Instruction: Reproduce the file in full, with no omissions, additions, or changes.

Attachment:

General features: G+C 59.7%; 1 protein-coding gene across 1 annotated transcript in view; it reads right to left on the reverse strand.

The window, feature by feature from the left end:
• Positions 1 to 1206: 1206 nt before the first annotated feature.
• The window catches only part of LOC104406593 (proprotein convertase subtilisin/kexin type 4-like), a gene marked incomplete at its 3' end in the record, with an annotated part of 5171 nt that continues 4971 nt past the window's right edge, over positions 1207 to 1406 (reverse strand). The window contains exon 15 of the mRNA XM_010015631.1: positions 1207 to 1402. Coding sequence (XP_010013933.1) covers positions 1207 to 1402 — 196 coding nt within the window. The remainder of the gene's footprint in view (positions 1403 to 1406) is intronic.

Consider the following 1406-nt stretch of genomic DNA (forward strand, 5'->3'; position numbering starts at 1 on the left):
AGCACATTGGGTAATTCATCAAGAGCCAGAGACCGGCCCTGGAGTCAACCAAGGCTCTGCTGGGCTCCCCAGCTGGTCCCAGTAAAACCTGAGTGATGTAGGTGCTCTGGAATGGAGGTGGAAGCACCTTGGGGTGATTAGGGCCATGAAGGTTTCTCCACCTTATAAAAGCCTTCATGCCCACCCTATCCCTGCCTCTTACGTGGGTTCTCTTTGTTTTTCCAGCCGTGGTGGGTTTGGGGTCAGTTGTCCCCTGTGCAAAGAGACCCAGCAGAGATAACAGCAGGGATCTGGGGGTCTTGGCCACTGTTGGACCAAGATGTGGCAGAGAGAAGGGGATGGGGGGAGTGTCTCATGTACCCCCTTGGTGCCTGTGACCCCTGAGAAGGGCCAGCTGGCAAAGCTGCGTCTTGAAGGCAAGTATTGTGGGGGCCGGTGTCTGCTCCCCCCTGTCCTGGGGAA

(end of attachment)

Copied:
General features: G+C 59.7%; 1 protein-coding gene across 1 annotated transcript in view; it reads right to left on the reverse strand.

The window, feature by feature from the left end:
• Positions 1 to 1206: 1206 nt before the first annotated feature.
• The window catches only part of LOC104406593 (proprotein convertase subtilisin/kexin type 4-like), a gene marked incomplete at its 3' end in the record, with an annotated part of 5171 nt that continues 4971 nt past the window's right edge, over positions 1207 to 1406 (reverse strand). The window contains exon 15 of the mRNA XM_010015631.1: positions 1207 to 1402. Coding sequence (XP_010013933.1) covers positions 1207 to 1402 — 196 coding nt within the window. The remainder of the gene's footprint in view (positions 1403 to 1406) is intronic.

Consider the following 1406-nt stretch of genomic DNA (forward strand, 5'->3'; position numbering starts at 1 on the left):
AGCACATTGGGTAATTCATCAAGAGCCAGAGACCGGCCCTGGAGTCAACCAAGGCTCTGCTGGGCTCCCCAGCTGGTCCCAGTAAAACCTGAGTGATGTAGGTGCTCTGGAATGGAGGTGGAAGCACCTTGGGGTGATTAGGGCCATGAAGGTTTCTCCACCTTATAAAAGCCTTCATGCCCACCCTATCCCTGCCTCTTACGTGGGTTCTCTTTGTTTTTCCAGCCGTGGTGGGTTTGGGGTCAGTTGTCCCCTGTGCAAAGAGACCCAGCAGAGATAACAGCAGGGATCTGGGGGTCTTGGCCACTGTTGGACCAAGATGTGGCAGAGAGAAGGGGATGGGGGGAGTGTCTCATGTACCCCCTTGGTGCCTGTGACCCCTGAGAAGGGCCAGCTGGCAAAGCTGCGTCTTGAAGGCAAGTATTGTGGGGGCCGGTGTCTGCTCCCCCCTGTCCTGGGGAA